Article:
With a Heavy Art



Nicole M. Campbell is a KFI editrix. People are shocked every time she tells them her favorite song is "Sailing" by Christopher Cross. This week, the Girl on Film gives us her review of a new documentary on the artist Chris Burden.

Shia LaBeouf may be a polarizing figure in show biz these days, but I love the guy. He's bold. Not for his movie choices (though Lars von Trier's two-parter sexapalooza from 2013, "Nymphomaniac," was carnally commendable) but for his commitment to performance art. 

He once sat at an art gallery in L.A. with a paper bag over his head with the words, "I am not famous anymore," written on it. He invited people to join him at a theatre as he watched all his films, one after another. Earlier this year, he and two other cultural conspirators stayed in three separate cabins in rural Finland and the public could communicate with them by a computer at a museum in the country's capital, Helsinki.

One of LaBeouf's performance art predecessors, Chris Burden, gets the spotlight treatment in a new documentary about his life.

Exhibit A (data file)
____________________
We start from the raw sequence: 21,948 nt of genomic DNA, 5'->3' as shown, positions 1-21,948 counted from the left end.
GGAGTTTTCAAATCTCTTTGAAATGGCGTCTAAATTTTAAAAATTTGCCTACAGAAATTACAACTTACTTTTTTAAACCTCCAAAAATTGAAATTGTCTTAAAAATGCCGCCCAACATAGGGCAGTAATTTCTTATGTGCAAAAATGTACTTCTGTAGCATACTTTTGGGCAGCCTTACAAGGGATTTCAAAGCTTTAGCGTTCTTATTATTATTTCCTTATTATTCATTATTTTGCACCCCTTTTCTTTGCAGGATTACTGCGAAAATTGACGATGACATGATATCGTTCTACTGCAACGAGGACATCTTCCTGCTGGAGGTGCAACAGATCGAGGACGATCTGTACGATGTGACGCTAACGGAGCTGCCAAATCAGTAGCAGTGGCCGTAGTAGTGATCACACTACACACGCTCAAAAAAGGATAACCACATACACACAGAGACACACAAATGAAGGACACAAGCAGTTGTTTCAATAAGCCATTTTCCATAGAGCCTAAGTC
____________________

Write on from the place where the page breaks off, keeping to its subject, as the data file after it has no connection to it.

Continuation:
You may not know Burden's name but you may know one of his most famous pieces, "Urban Light." That's the collection of cool old streetlamps in front of LACMA. It's one of the most photographed places in Los Angeles, the city where Burden worked and lived for many years.

Burden may have ended his career as a respected, visual artist but he started out in the decidedly far-out, freaky performance art arena. He had a friend shoot him in the arm in 1971, during the time he was an M.F.A. student at U.C. Irvine.

Burden crucified himself on the back of a V.W. Beetle a few years later. (It would take decades before Volkswagen got crucified for cheating on diesel emission tests.)

Though much attention is obviously paid to Burden's pieces, the film doesn't do a tremendous job of fleshing out his motives and muses.

It's not for lack of trying; in addition to the usual talking heads in the art world, the film contains archival interviews with Burden as well as more contemporary ones. He died in 2015 of cancer, a fact the movie treats as an afterthought. I found it rather shocking. Burden's art was so alive, it seemed fleetingly impossible he would be anything but.

You can't separate the art from the artist and someone as interesting as Burden deserves a deeper documentary delve. Burden's performance pieces and visual works may speak for themselves. But I wanted to hear more.

"Burden" opens exclusively Friday, May 12 at the Nuart Theatre in West L.A.


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